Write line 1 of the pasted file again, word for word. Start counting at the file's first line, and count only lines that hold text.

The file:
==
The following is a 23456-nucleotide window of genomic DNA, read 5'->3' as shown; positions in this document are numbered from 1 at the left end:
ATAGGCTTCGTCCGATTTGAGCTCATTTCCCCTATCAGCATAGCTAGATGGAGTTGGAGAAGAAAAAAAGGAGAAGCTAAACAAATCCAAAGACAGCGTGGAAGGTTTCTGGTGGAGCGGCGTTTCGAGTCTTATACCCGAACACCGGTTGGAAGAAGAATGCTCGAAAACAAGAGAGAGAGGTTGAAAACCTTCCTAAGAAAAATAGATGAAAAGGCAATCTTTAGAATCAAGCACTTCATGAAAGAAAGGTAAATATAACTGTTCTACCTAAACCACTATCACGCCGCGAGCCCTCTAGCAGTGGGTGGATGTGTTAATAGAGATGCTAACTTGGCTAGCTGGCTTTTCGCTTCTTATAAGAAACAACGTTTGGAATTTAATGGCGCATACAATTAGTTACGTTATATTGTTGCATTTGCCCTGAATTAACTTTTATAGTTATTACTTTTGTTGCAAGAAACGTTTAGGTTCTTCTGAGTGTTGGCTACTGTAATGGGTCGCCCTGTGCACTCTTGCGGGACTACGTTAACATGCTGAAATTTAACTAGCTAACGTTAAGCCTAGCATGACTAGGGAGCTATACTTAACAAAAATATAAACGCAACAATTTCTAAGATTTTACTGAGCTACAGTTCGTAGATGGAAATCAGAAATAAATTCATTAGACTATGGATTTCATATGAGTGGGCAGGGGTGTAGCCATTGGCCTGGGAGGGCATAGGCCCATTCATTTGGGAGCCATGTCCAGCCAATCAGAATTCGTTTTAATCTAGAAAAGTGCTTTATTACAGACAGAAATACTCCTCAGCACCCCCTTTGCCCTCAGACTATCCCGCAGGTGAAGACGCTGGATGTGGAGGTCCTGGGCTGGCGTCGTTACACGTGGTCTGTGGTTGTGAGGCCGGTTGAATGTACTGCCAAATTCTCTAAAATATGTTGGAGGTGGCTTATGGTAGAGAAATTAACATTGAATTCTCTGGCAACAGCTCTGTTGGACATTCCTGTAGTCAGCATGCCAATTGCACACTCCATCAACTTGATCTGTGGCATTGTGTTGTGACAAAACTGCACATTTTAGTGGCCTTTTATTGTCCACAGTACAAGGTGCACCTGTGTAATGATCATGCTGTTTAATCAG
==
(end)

The following is a 23456-nucleotide window of genomic DNA, read 5'->3' as shown; positions in this document are numbered from 1 at the left end: